We are now ready for some simple calculations. First we determine the loudspeaker mechanical Q from
(3) Q= f0/f2-f1
Next we determine a number I call the MORE factor. It has no particular meaning to us unless we know a great deal about the design details of the loudspeaker.
(4) MORE factor = M.F. = V0 / V3,
where V0 = the voltmeter reading at f0, and
V3=the voltmeter reading at f3.
Now we come to the crux of the matter and determine the amount of bass boost needed to equalize the loudspeaker.
(5) Bass Boost= ( M.F. / Q)^2
I think it would be wise to explain the above equations. Tilt procedure for determining the mechanical Q is not exact, but it is a simplification of a more precise method', and is accurate enough for loudspeakers of moderate efficiency. The greater the Q of a loudspeaker, the less electrical power we have to furnish it for a given acoustical output at resonance (under steady state conditions). Alas, the greater the mechanical Q of a loudspeaker, the more poorly damped it will be at resonance, and the poorer the transient response. There is not a great deal that can be done by the reader to the speaker to decrease its Q, but we are fortunate in that a speaker with high efficiency will give us more opportunity to electrically damp this resonance'. At any rate the bass response is being increased by this mechanical Q, so we have to know the Q in order to calculate the required bass boost.
But for a Q of one or greater there will be a peak in the impedance curve at resonance. The greater the flux density, the higher the impedance peak. The higher the impedance peak, the more bass boost required to equalize bass response. Thus the MORE factor is a measure of the "peakiness" of the impedance characteristic.
Since the MORE factor is an indication of the bass boost required, and the mechanical Q of the loudspeaker is a measure of the bass boost built into the loudspeaker, we see that the actual bass boost required is some function of the MORE factor divided by the Q. Earlier we saw that the bass loss due to greater efficiency was proportional to 'the square of the relative flux density, thus we have (5) above.
We now know the amount of bass boost required, but we don't know the frequency contour that our bass boost circuit should follow. It the boost is less than twelve decibels at loudspeaker resonance, the single zero, single pole circuit, such as shown in Fig. 3, is adequate. The value of R, in Fig. 3 is shown for the loudspeaker of Fig. 2. The bass boost starts at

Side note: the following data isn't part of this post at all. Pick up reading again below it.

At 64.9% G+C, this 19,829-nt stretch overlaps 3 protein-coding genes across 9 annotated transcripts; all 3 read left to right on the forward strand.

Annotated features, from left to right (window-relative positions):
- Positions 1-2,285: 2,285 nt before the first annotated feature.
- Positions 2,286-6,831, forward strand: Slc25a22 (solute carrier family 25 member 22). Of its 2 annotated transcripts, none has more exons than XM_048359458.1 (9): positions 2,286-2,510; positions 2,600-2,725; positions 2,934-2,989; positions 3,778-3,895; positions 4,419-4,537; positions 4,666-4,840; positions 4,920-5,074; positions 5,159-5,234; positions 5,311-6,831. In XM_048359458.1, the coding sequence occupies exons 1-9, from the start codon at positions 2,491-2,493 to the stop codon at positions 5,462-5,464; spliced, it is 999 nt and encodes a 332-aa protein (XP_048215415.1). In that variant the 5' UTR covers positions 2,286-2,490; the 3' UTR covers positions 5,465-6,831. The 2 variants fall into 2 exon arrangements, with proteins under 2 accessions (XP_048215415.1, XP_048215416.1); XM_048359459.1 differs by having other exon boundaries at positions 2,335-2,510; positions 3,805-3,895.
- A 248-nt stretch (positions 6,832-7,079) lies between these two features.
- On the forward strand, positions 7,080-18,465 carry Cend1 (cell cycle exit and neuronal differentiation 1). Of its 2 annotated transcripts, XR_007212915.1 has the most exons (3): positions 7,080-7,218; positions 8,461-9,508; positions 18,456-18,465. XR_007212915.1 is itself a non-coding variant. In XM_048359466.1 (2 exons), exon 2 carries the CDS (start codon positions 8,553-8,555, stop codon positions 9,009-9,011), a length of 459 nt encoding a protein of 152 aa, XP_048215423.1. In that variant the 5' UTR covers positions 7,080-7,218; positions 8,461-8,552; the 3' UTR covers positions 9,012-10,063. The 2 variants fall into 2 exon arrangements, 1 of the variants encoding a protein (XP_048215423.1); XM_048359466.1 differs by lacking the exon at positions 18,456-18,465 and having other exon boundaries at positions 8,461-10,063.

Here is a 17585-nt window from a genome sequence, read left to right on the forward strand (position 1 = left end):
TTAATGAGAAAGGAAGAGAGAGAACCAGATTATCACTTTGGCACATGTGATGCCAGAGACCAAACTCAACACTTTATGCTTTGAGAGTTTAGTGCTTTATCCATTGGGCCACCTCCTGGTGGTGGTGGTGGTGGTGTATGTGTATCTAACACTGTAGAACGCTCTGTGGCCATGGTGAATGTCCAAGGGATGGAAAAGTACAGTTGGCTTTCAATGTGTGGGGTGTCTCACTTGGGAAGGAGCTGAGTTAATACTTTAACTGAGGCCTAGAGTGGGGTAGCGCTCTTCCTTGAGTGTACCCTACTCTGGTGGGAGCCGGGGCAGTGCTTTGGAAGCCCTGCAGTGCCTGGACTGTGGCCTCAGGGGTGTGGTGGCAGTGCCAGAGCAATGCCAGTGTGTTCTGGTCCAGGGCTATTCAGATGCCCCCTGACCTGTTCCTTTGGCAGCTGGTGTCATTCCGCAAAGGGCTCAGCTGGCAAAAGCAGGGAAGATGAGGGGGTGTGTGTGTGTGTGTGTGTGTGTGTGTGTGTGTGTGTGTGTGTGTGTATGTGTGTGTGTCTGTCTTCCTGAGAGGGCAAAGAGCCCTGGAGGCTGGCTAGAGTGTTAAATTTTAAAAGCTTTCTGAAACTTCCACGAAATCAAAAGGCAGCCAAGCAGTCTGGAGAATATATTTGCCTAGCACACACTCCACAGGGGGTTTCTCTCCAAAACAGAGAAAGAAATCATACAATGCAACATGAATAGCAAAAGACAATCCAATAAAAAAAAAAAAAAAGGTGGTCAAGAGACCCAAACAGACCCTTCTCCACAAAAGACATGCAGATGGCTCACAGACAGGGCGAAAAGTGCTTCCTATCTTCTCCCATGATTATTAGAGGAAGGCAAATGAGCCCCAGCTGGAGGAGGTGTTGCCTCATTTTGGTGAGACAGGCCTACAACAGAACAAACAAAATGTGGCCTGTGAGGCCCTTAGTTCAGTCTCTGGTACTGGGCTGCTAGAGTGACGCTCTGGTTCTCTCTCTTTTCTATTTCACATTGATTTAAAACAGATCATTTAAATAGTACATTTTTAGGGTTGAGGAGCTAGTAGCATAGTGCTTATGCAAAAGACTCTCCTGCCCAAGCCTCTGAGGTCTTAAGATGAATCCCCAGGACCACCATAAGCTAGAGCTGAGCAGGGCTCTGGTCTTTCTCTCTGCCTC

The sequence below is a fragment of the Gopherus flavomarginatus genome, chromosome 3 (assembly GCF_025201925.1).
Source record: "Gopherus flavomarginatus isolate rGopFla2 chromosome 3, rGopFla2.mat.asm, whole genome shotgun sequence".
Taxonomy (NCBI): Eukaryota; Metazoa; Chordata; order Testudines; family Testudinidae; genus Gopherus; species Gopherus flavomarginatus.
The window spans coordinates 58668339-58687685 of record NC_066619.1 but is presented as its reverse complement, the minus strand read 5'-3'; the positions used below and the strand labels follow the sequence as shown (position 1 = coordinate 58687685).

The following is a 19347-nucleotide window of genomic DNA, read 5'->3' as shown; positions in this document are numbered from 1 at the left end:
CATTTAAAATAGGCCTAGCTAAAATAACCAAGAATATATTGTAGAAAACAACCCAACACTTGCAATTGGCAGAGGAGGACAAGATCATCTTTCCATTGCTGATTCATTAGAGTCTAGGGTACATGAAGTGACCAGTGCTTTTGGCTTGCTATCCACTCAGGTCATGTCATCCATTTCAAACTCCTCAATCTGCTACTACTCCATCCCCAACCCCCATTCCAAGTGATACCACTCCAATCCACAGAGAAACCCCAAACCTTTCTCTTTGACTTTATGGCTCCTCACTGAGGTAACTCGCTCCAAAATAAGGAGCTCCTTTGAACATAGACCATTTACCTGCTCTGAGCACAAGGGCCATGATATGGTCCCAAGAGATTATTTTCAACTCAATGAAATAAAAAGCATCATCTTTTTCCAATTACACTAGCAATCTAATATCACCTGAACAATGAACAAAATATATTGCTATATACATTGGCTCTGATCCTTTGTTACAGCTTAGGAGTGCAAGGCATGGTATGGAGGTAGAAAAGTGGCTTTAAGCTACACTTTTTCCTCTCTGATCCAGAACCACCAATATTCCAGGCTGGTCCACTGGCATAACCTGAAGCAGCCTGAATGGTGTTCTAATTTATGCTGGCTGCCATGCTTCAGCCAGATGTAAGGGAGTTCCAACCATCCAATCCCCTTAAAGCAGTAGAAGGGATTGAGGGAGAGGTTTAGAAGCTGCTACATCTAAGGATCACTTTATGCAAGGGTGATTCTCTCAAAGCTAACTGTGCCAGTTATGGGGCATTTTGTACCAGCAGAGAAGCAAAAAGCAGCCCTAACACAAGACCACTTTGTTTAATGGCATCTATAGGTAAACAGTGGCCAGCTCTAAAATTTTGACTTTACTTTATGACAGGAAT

(6) f4 = (f0)x(bass boost)
Theoretically, it is possible to equalize the response of a loudspeaker in the frequency range below its resonance, but I have never had much success in so doing. The slope of the equalization curve below speaker resonance is very steep, and the amount of equalization required very large. The practical problems seem greater than the rewards.
Figure 4 shows the results. The bass boost starts at about 105 Hz, is up about eight decibels at 50 Hz, and reaches a peak of 10 decibels at about 30 Hz. Of course, this represents the transmission thru the entire amplifier and not just the bass boost circuit.
The before and after effects of the frequency response for the loudspeaker speak for themselves. The measurements were taken with a Hewlett-Packard loudness analyzer in my den. Notice that the bass response has been extended for one octave. The falling off in the 400 Hz region is due to the crossover network for this speaker. The response is smooth and lacks large peaks.
Where, say you, is the catch? Yes, there is one. This technique, that is, the equations as given, is valid only for speakers in sealed enclosures. In fact, the only justification for the approximations made in the analyses is the results of Fig. 4! In the case of other enclosure types, it is difficult to assess the degree to which the enclosure modifies the impedance characteristics in the region near resonance. This brings to mind an observation about enclosures. Most enclosures not only add to the bass by additional radiation, but they also lower the electrical impedance in the vicinity of resonance. This latter effect leads to more current flowing in the loudspeaker which means yet more bass. Several examples are the bass reflex, the auxiliary bass radiator (ABR or drone cone), the labyrinth, and the folded horn. All of these increase the amount of bass by increasing, in some manner, the amount of acoustic radiation. This is represented as an additional resistive component in the mechanical impedance of the loudspeaker, and thus (by equation 2) must lower the electrical impedance. As a matter of fact, I have designed enclosures wherein the port of the bass reflex was designed primarily to control the speaker impedance characteristics. I suspect that some of the aperiodic speaker enclosures on the market now are designed with this same goal.
There you have it. A wrong recognized; a cure proposed; proof that it works. Do I guarantee happiness? No, but if your loudspeaker fits the prescription described above, then you might try bass equalization. I can guarantee more bass!
1. Olson, Harry F., Acoustical Engineering, D. Van Nostrand Company. pp. 124-133.
2. Briggs, G.A., Sound Reproduction, Wharfedale Wireless Works, 1953, pp. 110.122.
3. Jordan, EJ., "Loudspeaker Enclosures," Wireless World, January, 1971, pp. 2-6.
4. Briggs, G.A., op. cit.
5. Crawford, Dick, "Another Look at Parallel-Connected Speakers," Audio, November, 1970, pp. 24, 26.
(Audio magazine, Nov. 1973)